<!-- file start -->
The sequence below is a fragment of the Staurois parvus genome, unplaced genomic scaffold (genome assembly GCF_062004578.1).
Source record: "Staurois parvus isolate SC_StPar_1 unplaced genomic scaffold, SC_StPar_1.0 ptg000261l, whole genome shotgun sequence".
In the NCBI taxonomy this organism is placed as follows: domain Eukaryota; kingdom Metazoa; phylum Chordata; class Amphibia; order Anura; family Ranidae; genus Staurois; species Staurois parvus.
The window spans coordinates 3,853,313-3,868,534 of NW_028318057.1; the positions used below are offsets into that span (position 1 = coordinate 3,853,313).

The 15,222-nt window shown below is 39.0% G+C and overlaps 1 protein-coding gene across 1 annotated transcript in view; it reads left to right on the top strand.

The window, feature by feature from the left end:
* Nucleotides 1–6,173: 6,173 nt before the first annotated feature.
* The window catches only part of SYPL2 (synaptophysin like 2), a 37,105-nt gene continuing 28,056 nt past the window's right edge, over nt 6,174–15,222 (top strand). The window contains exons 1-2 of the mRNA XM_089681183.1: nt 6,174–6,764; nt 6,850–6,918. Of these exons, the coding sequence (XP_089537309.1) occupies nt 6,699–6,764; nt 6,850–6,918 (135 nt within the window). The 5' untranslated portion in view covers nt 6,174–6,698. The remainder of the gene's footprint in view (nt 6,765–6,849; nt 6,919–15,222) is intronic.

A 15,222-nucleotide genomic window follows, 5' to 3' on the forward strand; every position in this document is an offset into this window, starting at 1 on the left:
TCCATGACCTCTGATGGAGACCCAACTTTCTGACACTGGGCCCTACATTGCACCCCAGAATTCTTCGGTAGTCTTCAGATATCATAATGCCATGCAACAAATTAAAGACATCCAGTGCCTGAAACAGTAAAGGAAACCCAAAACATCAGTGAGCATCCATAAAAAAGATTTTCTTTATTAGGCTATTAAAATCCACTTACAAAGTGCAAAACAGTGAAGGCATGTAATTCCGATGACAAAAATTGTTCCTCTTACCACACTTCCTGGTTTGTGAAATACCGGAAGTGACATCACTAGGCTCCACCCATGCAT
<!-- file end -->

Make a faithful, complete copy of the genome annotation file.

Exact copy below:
The sequence below is a fragment of the Staurois parvus genome, unplaced genomic scaffold (genome assembly GCF_062004578.1).
Source record: "Staurois parvus isolate SC_StPar_1 unplaced genomic scaffold, SC_StPar_1.0 ptg000261l, whole genome shotgun sequence".
In the NCBI taxonomy this organism is placed as follows: domain Eukaryota; kingdom Metazoa; phylum Chordata; class Amphibia; order Anura; family Ranidae; genus Staurois; species Staurois parvus.
The window spans coordinates 3,853,313-3,868,534 of NW_028318057.1; the positions used below are offsets into that span (position 1 = coordinate 3,853,313).

The 15,222-nt window shown below is 39.0% G+C and overlaps 1 protein-coding gene across 1 annotated transcript in view; it reads left to right on the top strand.

The window, feature by feature from the left end:
* Nucleotides 1–6,173: 6,173 nt before the first annotated feature.
* The window catches only part of SYPL2 (synaptophysin like 2), a 37,105-nt gene continuing 28,056 nt past the window's right edge, over nt 6,174–15,222 (top strand). The window contains exons 1-2 of the mRNA XM_089681183.1: nt 6,174–6,764; nt 6,850–6,918. Of these exons, the coding sequence (XP_089537309.1) occupies nt 6,699–6,764; nt 6,850–6,918 (135 nt within the window). The 5' untranslated portion in view covers nt 6,174–6,698. The remainder of the gene's footprint in view (nt 6,765–6,849; nt 6,919–15,222) is intronic.

A 15,222-nucleotide genomic window follows, 5' to 3' on the forward strand; every position in this document is an offset into this window, starting at 1 on the left:
TCCATGACCTCTGATGGAGACCCAACTTTCTGACACTGGGCCCTACATTGCACCCCAGAATTCTTCGGTAGTCTTCAGATATCATAATGCCATGCAACAAATTAAAGACATCCAGTGCCTGAAACAGTAAAGGAAACCCAAAACATCAGTGAGCATCCATAAAAAAGATTTTCTTTATTAGGCTATTAAAATCCACTTACAAAGTGCAAAACAGTGAAGGCATGTAATTCCGATGACAAAAATTGTTCCTCTTACCACACTTCCTGGTTTGTGAAATACCGGAAGTGACATCACTAGGCTCCACCCATGCAT